This web site provides on-line information on the Union's activities and links to the web sites of the IAU Divisions, Commissions and Working Groups. Further contact with the IAU membership is maintained through the IAU Information Bulletin and downloadable from this web site as well as through Press Releases and Announcements.

You can read more about the IAU on the page The International Astronomical Union — the first 90 years.

The new extended IAU Strategic Plan 2020–2030 provides a comprehensive overview of the IAU, describing how the different IAU activities fit together and how they complement each other, and presents its long-term goals.

In 2019, the International Astronomical Union (IAU) is celebrating its 100th anniversary. To commemorate this milestone, the IAU is organising a year-long celebration to increase awareness of a century of astronomical discoveries as well as to support and improve the use of astronomy as a tool for education, development and diplomacy under the central theme "Under One Sky". Find more information here: IAU 100.

The IAU follows the regulations of the International Science Council (ISC) and concurs with the actions undertaken by their Standing Committee on Freedom in the Conduct of Science on non-discrimination and universality of science.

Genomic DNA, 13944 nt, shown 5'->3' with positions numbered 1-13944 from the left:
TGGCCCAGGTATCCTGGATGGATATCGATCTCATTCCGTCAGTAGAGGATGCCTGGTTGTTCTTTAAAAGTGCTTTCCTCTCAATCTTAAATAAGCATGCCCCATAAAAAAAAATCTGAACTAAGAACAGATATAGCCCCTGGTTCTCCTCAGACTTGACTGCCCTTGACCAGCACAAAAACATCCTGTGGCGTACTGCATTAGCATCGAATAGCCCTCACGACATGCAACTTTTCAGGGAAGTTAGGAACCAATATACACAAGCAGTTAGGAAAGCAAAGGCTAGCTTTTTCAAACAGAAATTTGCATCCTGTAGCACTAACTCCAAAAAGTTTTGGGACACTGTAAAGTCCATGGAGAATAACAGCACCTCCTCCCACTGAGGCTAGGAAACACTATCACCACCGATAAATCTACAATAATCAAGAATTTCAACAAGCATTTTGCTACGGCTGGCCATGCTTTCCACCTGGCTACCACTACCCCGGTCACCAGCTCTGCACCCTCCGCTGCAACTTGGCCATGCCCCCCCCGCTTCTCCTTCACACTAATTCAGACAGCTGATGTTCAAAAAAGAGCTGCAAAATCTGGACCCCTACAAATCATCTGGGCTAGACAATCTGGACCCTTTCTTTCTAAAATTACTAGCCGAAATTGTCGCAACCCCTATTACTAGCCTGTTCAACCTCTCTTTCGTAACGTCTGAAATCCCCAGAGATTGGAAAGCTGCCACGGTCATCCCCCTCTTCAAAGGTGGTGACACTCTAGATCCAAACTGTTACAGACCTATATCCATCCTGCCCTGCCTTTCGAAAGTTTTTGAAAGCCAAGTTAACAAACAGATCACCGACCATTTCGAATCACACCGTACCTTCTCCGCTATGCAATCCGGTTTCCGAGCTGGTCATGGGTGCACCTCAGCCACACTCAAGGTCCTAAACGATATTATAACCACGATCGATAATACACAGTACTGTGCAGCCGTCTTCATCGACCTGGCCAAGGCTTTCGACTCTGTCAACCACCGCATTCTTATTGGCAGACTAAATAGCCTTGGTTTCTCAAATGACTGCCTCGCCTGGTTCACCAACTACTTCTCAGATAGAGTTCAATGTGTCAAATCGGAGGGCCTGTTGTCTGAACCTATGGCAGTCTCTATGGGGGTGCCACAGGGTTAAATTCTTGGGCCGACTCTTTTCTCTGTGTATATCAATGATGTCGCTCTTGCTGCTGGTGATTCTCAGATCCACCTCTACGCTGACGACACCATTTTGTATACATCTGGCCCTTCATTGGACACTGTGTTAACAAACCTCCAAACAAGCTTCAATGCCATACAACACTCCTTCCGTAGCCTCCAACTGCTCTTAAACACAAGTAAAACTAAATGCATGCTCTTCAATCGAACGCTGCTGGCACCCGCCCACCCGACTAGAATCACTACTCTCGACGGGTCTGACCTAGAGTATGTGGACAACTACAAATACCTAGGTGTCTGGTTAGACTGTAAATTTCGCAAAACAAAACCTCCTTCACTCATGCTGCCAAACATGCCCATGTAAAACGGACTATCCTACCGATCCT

In particular (Statute 5): "The free and responsible practice of science is fundamental to scientific advancement and human and environmental well-being. Such practice, in all its aspects, requires freedom of movement, association, expression and communication for scientists, as well as equitable access to data, information, and other resources for research. It requires responsibility at all levels to carry out and communicate scientific work with integrity, respect, fairness, trustworthiness, and transparency, recognising its benefits and possible harms.

In advocating the free and responsible practice of science, ISC promotes equitable opportunities for access to science and its benefits, and opposes discrimination based on such factors as ethnic origin, religion, citizenship, language, political or other opinion, sex, gender identity, sexual orientation, disability, or age."

Copyright Information

Information about the use of IAU images and videos is available here. Please note the restrictions on the use of the IAU Logo.

Anti-harassment guidelines

The IAU has adopted anti-harassment guidelines aimed at preventing any form of harassment during IAU meetings and sponsored activities.

Participants in IAU-sponsored activities who feel that they may have been subjected to discrimination should contact for advice the General Secretary, or one of the IAU Executive Committee members.